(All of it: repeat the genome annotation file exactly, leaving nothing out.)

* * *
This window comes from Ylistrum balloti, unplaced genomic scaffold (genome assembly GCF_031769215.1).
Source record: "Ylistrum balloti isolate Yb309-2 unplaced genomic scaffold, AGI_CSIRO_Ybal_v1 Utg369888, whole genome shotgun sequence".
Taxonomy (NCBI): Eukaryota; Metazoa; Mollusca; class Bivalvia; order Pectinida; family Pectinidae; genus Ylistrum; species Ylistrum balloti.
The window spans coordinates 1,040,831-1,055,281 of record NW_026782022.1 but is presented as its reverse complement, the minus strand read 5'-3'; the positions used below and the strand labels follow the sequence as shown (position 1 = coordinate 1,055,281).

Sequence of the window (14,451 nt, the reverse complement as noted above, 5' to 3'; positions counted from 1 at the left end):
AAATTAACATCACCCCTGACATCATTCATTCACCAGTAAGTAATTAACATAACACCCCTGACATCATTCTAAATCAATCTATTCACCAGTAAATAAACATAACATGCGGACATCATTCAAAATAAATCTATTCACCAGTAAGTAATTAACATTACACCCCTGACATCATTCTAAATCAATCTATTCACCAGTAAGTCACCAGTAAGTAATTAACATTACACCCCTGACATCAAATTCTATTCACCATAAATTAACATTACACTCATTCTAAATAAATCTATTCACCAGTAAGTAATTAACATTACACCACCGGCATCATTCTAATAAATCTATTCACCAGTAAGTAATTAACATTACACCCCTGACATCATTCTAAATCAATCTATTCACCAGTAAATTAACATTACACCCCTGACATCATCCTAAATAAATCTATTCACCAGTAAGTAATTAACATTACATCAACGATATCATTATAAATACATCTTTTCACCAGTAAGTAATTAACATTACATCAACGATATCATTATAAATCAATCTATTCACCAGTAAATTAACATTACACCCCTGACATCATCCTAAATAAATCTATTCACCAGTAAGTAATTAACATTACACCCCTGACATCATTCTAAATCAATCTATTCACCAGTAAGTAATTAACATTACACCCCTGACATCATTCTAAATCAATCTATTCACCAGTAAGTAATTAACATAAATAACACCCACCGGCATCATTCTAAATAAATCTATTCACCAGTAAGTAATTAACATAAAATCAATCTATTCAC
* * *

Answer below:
This window comes from Ylistrum balloti, unplaced genomic scaffold (genome assembly GCF_031769215.1).
Source record: "Ylistrum balloti isolate Yb309-2 unplaced genomic scaffold, AGI_CSIRO_Ybal_v1 Utg369888, whole genome shotgun sequence".
Taxonomy (NCBI): Eukaryota; Metazoa; Mollusca; class Bivalvia; order Pectinida; family Pectinidae; genus Ylistrum; species Ylistrum balloti.
The window spans coordinates 1,040,831-1,055,281 of record NW_026782022.1 but is presented as its reverse complement, the minus strand read 5'-3'; the positions used below and the strand labels follow the sequence as shown (position 1 = coordinate 1,055,281).

Sequence of the window (14,451 nt, the reverse complement as noted above, 5' to 3'; positions counted from 1 at the left end):
AAATTAACATCACCCCTGACATCATTCATTCACCAGTAAGTAATTAACATAACACCCCTGACATCATTCTAAATCAATCTATTCACCAGTAAATAAACATAACATGCGGACATCATTCAAAATAAATCTATTCACCAGTAAGTAATTAACATTACACCCCTGACATCATTCTAAATCAATCTATTCACCAGTAAGTCACCAGTAAGTAATTAACATTACACCCCTGACATCAAATTCTATTCACCATAAATTAACATTACACTCATTCTAAATAAATCTATTCACCAGTAAGTAATTAACATTACACCACCGGCATCATTCTAATAAATCTATTCACCAGTAAGTAATTAACATTACACCCCTGACATCATTCTAAATCAATCTATTCACCAGTAAATTAACATTACACCCCTGACATCATCCTAAATAAATCTATTCACCAGTAAGTAATTAACATTACATCAACGATATCATTATAAATACATCTTTTCACCAGTAAGTAATTAACATTACATCAACGATATCATTATAAATCAATCTATTCACCAGTAAATTAACATTACACCCCTGACATCATCCTAAATAAATCTATTCACCAGTAAGTAATTAACATTACACCCCTGACATCATTCTAAATCAATCTATTCACCAGTAAGTAATTAACATTACACCCCTGACATCATTCTAAATCAATCTATTCACCAGTAAGTAATTAACATAAATAACACCCACCGGCATCATTCTAAATAAATCTATTCACCAGTAAGTAATTAACATAAAATCAATCTATTCAC